Hyundai has announced that it will only sell zero-emissions vehicles in Europe from 2035 as it aims to become carbon neutral by 2045.
The Korean firm plans for 30 per cent of global sales to be zero-emissions by 2030 before ceasing to sell petrol or diesel vehicles five years later.
By 2040, bosses aim to remove all internal combustion-engined vehicles from the company’s global markets.
The dates are part of Hyundai’s ambitious ‘three pillars’ approach, which sets out a road map for becoming carbon neutral.
The first pillar, which includes phasing out petrol and diesel, will see the firm focus on ‘clean mobility’.
As part of the plans, 30 per cent of Hyundai’s global vehicle sales to be from zero-emission vehicles by 2030,
Meanwhile, by 2040 it expects that battery electric vehicles and fuel cell electric vehicles will account for 80 per cent of its total fleet sales.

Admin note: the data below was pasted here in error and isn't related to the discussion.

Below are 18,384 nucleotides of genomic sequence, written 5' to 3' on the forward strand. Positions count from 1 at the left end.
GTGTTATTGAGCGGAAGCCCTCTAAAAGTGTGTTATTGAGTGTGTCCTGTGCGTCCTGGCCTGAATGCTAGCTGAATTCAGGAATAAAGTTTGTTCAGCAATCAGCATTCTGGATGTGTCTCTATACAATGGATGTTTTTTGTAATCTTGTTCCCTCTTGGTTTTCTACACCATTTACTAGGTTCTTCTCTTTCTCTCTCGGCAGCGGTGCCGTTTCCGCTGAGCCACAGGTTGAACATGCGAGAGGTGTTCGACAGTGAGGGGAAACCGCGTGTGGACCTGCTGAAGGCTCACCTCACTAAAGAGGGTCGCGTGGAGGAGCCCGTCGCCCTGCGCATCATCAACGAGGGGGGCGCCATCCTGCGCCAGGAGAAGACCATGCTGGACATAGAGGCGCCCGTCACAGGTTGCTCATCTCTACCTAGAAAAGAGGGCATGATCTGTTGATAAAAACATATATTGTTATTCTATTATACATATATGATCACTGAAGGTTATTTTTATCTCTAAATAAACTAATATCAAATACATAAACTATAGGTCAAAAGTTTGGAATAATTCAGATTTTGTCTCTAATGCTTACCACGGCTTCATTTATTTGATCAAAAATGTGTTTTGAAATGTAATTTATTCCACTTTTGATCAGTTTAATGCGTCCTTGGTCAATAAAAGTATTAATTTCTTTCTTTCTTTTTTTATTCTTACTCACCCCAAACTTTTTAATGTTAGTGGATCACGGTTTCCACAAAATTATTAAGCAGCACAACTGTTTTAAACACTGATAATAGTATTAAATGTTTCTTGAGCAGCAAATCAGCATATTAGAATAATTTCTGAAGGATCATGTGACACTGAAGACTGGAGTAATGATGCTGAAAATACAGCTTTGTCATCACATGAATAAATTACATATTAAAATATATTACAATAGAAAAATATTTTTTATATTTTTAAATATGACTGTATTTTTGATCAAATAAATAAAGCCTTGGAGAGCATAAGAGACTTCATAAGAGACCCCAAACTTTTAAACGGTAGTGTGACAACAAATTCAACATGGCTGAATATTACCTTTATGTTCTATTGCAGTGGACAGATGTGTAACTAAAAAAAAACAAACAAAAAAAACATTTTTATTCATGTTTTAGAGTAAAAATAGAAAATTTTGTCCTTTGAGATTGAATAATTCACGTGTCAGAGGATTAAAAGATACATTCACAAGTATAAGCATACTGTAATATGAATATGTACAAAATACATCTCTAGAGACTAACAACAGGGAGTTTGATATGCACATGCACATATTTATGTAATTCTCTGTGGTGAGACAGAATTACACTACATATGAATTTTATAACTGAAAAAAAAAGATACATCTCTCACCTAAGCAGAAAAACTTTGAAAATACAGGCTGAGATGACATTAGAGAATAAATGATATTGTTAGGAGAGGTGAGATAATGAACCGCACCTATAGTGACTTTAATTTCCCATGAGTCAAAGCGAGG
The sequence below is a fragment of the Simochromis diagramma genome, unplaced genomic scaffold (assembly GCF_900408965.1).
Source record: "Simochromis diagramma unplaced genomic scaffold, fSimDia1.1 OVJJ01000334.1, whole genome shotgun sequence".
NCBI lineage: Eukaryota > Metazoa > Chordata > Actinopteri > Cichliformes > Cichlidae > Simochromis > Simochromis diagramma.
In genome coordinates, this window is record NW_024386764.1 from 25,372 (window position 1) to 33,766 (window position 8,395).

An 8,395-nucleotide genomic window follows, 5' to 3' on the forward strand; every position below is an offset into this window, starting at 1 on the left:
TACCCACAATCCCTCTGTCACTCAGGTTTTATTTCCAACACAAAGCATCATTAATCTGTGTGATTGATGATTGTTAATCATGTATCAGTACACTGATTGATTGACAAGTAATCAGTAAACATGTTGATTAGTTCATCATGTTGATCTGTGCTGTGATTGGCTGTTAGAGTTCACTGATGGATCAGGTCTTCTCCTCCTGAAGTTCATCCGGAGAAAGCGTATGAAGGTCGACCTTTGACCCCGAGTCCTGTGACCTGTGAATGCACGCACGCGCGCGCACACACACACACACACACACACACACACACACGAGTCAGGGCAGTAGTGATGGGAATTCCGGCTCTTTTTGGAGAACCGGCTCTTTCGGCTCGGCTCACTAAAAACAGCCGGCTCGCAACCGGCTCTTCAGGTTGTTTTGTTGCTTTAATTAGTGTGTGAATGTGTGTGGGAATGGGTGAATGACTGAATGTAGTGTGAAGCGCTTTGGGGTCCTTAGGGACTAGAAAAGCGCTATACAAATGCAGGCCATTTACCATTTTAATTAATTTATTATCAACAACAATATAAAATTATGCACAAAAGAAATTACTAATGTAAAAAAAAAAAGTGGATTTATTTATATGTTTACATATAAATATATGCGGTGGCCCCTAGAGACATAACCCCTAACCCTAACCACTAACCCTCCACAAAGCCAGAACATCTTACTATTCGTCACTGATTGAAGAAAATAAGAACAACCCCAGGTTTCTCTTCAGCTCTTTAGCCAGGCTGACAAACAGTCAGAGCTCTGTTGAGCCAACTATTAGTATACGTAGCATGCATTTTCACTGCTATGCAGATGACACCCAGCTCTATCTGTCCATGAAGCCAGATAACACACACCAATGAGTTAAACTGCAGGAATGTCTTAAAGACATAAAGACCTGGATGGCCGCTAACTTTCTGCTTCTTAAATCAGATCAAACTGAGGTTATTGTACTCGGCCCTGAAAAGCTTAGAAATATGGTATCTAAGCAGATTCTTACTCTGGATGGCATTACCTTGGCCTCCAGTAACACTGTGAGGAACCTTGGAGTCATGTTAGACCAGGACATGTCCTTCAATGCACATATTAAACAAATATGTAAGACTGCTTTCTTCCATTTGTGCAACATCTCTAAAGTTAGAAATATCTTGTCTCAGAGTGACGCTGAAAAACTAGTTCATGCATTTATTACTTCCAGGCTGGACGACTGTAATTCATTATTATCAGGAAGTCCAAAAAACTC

The second pillar looks at ‘next generation platforms’ such as the ‘robotaxi’ which is based upon the upcoming Ioniq 5 electric vehicle.
It was shown at the Munich Motor Show this week, ahead of it entering a fully driverless service in 2023.
Finally, there’s the ‘Green Energy’ pillar, which includes using renewable energy at the company’s production facilities, as well as investing in future technologies like green hydrogen, vehicle-to-grid solutions and second life battery energy storage systems, which recycle EV batteries to be used for energy storage.
— Hyundai Worldwide (@Hyundai_Global) September 6, 2021
Thomas Schemera, global chief marketing officer at Hyundai Motor Company, said: ‘As a smart mobility solution provider, Hyundai also aspires to provide energy solutions for business and society overall.
‘Climate change won’t be solved without a concerted effort.
‘We will strive to do more for the environment via multiple sustainability projects in the months to come, inviting everyone to join us on our journey towards a cleaner future.’